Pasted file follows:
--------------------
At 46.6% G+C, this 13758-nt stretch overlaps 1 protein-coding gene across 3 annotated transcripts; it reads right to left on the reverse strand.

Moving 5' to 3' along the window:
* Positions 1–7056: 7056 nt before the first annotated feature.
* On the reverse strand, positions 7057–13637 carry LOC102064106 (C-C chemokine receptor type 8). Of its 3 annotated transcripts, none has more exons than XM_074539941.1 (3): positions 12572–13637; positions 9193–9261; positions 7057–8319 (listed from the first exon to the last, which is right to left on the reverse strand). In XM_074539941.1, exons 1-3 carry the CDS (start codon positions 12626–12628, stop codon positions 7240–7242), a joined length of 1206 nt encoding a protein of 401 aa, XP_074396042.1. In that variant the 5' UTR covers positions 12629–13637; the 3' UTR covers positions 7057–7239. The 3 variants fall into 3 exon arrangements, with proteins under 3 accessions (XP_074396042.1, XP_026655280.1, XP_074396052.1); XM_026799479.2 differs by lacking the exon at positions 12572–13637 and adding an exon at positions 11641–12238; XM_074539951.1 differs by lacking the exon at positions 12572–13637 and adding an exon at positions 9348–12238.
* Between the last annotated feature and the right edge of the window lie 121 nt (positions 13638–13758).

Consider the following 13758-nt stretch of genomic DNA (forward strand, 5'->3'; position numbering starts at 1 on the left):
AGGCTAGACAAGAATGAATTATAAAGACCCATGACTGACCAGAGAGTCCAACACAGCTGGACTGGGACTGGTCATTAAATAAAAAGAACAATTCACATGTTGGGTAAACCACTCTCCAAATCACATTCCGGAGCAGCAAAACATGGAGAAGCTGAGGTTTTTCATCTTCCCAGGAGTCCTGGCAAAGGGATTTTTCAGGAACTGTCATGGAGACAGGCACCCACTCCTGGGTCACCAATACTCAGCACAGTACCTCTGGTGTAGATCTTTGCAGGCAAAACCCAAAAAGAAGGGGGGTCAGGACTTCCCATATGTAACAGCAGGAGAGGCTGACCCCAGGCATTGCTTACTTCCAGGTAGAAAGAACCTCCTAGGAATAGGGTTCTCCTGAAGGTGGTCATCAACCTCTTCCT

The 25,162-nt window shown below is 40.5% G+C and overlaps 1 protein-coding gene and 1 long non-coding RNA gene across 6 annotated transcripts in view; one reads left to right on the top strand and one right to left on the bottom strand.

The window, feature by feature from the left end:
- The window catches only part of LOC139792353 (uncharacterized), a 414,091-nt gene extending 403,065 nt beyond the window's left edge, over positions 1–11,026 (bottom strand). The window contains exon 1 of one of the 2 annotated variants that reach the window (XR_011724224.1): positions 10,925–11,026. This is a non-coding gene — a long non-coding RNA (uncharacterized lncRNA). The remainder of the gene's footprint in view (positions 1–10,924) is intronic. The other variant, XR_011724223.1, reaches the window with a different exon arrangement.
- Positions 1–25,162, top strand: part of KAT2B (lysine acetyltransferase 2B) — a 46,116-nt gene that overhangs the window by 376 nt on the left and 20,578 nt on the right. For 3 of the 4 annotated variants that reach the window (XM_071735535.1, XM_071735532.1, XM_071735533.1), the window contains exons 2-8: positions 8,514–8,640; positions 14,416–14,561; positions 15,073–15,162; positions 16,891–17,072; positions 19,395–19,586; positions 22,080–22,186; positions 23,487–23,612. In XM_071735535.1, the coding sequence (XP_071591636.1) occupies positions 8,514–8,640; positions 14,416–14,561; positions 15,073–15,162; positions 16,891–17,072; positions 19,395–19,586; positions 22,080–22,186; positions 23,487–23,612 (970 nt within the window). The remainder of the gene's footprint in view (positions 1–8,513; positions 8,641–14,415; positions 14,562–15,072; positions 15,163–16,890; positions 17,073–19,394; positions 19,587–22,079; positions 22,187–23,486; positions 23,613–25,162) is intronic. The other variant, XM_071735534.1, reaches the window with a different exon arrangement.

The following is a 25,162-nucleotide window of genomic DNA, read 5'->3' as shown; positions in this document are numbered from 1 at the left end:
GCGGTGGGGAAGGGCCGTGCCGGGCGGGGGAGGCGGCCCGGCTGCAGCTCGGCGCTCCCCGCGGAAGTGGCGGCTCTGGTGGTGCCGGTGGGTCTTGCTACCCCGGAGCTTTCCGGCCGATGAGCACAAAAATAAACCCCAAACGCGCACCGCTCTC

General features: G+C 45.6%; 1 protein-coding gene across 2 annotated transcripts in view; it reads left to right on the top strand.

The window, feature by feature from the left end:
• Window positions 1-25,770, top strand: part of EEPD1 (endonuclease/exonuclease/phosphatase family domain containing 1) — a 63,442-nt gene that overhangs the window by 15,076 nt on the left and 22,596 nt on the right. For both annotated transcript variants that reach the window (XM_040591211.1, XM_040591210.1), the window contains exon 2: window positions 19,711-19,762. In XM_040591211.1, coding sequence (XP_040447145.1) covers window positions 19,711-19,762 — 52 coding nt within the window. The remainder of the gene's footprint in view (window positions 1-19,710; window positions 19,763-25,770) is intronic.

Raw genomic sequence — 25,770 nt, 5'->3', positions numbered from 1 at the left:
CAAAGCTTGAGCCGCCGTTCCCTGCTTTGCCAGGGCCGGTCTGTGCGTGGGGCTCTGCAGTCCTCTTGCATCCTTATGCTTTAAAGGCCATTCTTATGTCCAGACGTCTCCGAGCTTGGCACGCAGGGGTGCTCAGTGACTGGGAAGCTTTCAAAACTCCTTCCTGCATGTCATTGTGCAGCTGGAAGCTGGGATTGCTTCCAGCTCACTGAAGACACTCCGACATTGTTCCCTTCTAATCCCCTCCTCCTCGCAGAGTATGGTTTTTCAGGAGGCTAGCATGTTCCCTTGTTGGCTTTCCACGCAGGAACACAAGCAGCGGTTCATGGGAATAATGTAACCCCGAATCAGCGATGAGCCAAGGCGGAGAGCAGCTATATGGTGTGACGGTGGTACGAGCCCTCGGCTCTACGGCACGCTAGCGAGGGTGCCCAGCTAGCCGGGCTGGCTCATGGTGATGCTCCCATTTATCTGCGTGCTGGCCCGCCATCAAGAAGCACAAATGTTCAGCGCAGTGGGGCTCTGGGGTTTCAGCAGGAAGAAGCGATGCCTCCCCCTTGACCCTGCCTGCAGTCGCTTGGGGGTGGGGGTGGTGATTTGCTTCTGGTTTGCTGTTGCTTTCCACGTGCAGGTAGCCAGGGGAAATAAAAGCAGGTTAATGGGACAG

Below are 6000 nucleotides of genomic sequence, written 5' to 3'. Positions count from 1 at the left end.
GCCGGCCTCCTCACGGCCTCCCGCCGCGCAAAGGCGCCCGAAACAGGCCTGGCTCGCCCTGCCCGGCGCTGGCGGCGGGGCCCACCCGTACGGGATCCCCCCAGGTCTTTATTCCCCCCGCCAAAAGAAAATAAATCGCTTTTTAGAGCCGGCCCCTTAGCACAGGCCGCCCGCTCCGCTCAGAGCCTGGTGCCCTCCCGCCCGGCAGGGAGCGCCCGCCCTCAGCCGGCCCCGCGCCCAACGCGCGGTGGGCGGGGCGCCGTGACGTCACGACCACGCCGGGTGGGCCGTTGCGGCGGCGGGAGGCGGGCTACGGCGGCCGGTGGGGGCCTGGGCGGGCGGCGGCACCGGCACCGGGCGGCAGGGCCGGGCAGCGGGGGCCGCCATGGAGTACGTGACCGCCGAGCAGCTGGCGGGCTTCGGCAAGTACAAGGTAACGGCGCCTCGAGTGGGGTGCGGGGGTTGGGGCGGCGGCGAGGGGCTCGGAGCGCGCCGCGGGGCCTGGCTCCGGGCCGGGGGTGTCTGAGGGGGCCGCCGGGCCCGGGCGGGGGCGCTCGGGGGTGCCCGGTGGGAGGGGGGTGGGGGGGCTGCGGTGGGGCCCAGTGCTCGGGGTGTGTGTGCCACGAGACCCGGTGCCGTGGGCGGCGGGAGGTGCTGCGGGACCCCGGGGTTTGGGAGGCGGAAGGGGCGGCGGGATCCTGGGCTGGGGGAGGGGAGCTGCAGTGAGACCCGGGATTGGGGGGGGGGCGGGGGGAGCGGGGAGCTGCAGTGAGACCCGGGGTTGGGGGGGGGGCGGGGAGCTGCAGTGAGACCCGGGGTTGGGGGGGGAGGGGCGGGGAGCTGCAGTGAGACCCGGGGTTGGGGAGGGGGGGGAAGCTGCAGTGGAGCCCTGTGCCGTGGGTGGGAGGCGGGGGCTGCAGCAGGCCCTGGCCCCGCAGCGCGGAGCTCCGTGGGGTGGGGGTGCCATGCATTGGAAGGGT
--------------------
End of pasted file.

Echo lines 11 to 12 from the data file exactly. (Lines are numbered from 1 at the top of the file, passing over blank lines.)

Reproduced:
- Positions 1–25,162, top strand: part of KAT2B (lysine acetyltransferase 2B) — a 46,116-nt gene that overhangs the window by 376 nt on the left and 20,578 nt on the right. For 3 of the 4 annotated variants that reach the window (XM_071735535.1, XM_071735532.1, XM_071735533.1), the window contains exons 2-8: positions 8,514–8,640; positions 14,416–14,561; positions 15,073–15,162; positions 16,891–17,072; positions 19,395–19,586; positions 22,080–22,186; positions 23,487–23,612. In XM_071735535.1, the coding sequence (XP_071591636.1) occupies positions 8,514–8,640; positions 14,416–14,561; positions 15,073–15,162; positions 16,891–17,072; positions 19,395–19,586; positions 22,080–22,186; positions 23,487–23,612 (970 nt within the window). The remainder of the gene's footprint in view (positions 1–8,513; positions 8,641–14,415; positions 14,562–15,072; positions 15,163–16,890; positions 17,073–19,394; positions 19,587–22,079; positions 22,187–23,486; positions 23,613–25,162) is intronic. The other variant, XM_071735534.1, reaches the window with a different exon arrangement.

The following is a 25,162-nucleotide window of genomic DNA, read 5'->3' as shown; positions in this document are numbered from 1 at the left end: